|Pueblo Pottery & Artwork|
Artist Biography . . .
Like a white eagle feather floating in the air, the work of Rainy Naha has an equal light form, variance of color and majestic pattern. Rainy's intricate designs make her pieces stand out among the children of Helen Naha (Featherwoman). Thin walled vessels in both traditional and contemporary shapes are the basis for her work. The designs painted onto the vessels often incorporate her mother's work, such as the Awatovi Star or bat wing patterns. However, Rainy has also brought her own images to life. As an active long distance runner, Rainy often finds pottery shards, which she then studies and may incorporate into her work. Afterwards, she returns the shards to the earth. Hummingbirds and parrots, bear paws and clouds are Rainy's additions to her family's designs. Frequently, pieces have "eternity belt" design, usually around the neck or shoulder of the bowl. This traditional imagery reflects the continuity of the Hopi-Tewa people. In addition to her imagery, Rainy has also added more clay slips to her work with the pieces often having up to five different colors!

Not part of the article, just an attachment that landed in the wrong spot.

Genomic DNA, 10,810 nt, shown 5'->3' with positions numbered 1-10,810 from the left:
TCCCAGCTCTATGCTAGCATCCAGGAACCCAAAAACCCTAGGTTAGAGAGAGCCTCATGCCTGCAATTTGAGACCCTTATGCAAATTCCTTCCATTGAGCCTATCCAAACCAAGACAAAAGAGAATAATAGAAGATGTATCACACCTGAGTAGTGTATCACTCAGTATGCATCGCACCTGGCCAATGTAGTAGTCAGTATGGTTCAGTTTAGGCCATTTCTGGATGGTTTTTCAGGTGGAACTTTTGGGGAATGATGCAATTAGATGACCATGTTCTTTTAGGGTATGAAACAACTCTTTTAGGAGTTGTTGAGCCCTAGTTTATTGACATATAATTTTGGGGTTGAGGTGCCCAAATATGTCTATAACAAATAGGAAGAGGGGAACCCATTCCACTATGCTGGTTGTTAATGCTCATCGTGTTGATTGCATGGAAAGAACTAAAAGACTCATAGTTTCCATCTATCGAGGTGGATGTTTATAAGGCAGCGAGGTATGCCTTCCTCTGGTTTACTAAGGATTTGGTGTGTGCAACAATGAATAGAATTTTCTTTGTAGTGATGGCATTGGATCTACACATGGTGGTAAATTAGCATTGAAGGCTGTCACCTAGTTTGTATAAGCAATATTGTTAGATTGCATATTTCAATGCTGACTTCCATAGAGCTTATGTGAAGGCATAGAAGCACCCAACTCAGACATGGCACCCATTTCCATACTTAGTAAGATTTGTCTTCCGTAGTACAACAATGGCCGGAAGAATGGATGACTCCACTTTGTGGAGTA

Rainy, a member of the Spider/Stick clan, learned to make pottery from her mother, Helen Naha. Each piece begins with the use of traditional clay. After the piece is sanded, the white slip is applied. In this difficult step, if the white slip is not polished at the right speed, it will begin to peel off the bowl. Finally, the design is painted onto the bowl and it is fired outside in the traditional manner. Rainy is methodical in her work and one of her larger pieces may take up to 100 hours to complete, from forming the bowl to firing!
Rainy has won numerous awards at Santa Fe Indian Market, Eight Northern Pueblos, the Heard Indian Market and other events. In 1997 she won the "Challenge Award for Best Traditional Pottery" or the "Helen Naha (Featherwoman) Award". And the circle continues, as Rainy wins more awards and appears in more books. The evolution of her work is truly a wonder to behold.
copyright King Galleries of Scottsdale and Rainy Naha, 2012, 2013